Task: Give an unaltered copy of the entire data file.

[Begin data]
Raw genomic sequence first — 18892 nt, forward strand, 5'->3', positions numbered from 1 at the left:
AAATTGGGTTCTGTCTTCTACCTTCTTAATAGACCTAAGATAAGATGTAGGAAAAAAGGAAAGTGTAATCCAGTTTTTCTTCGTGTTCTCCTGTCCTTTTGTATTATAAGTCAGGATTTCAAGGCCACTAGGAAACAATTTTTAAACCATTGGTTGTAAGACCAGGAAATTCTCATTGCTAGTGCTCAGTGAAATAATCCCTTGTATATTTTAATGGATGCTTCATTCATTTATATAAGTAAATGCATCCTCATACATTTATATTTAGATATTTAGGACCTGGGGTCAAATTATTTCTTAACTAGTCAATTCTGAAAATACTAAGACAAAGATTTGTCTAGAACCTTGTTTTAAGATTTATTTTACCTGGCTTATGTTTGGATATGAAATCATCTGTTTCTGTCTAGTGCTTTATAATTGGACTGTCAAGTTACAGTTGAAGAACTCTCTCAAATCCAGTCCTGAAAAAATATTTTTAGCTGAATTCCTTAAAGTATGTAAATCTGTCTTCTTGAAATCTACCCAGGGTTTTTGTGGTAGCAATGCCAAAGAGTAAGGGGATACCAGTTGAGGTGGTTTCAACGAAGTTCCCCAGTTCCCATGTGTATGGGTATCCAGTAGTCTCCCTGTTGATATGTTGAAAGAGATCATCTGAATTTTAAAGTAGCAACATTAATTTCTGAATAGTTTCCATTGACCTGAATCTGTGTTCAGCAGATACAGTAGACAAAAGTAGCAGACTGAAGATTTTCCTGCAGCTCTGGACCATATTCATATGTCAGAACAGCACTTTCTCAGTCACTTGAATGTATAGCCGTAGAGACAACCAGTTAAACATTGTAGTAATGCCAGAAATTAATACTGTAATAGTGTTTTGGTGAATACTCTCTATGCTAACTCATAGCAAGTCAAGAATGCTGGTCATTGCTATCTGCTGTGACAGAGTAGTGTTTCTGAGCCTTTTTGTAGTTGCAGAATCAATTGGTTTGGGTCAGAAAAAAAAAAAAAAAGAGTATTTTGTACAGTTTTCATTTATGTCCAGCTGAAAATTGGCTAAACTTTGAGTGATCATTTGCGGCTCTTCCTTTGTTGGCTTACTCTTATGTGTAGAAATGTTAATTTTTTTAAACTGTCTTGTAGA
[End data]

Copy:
Raw genomic sequence first — 18892 nt, forward strand, 5'->3', positions numbered from 1 at the left:
AAATTGGGTTCTGTCTTCTACCTTCTTAATAGACCTAAGATAAGATGTAGGAAAAAAGGAAAGTGTAATCCAGTTTTTCTTCGTGTTCTCCTGTCCTTTTGTATTATAAGTCAGGATTTCAAGGCCACTAGGAAACAATTTTTAAACCATTGGTTGTAAGACCAGGAAATTCTCATTGCTAGTGCTCAGTGAAATAATCCCTTGTATATTTTAATGGATGCTTCATTCATTTATATAAGTAAATGCATCCTCATACATTTATATTTAGATATTTAGGACCTGGGGTCAAATTATTTCTTAACTAGTCAATTCTGAAAATACTAAGACAAAGATTTGTCTAGAACCTTGTTTTAAGATTTATTTTACCTGGCTTATGTTTGGATATGAAATCATCTGTTTCTGTCTAGTGCTTTATAATTGGACTGTCAAGTTACAGTTGAAGAACTCTCTCAAATCCAGTCCTGAAAAAATATTTTTAGCTGAATTCCTTAAAGTATGTAAATCTGTCTTCTTGAAATCTACCCAGGGTTTTTGTGGTAGCAATGCCAAAGAGTAAGGGGATACCAGTTGAGGTGGTTTCAACGAAGTTCCCCAGTTCCCATGTGTATGGGTATCCAGTAGTCTCCCTGTTGATATGTTGAAAGAGATCATCTGAATTTTAAAGTAGCAACATTAATTTCTGAATAGTTTCCATTGACCTGAATCTGTGTTCAGCAGATACAGTAGACAAAAGTAGCAGACTGAAGATTTTCCTGCAGCTCTGGACCATATTCATATGTCAGAACAGCACTTTCTCAGTCACTTGAATGTATAGCCGTAGAGACAACCAGTTAAACATTGTAGTAATGCCAGAAATTAATACTGTAATAGTGTTTTGGTGAATACTCTCTATGCTAACTCATAGCAAGTCAAGAATGCTGGTCATTGCTATCTGCTGTGACAGAGTAGTGTTTCTGAGCCTTTTTGTAGTTGCAGAATCAATTGGTTTGGGTCAGAAAAAAAAAAAAAAAGAGTATTTTGTACAGTTTTCATTTATGTCCAGCTGAAAATTGGCTAAACTTTGAGTGATCATTTGCGGCTCTTCCTTTGTTGGCTTACTCTTATGTGTAGAAATGTTAATTTTTTTAAACTGTCTTGTAGA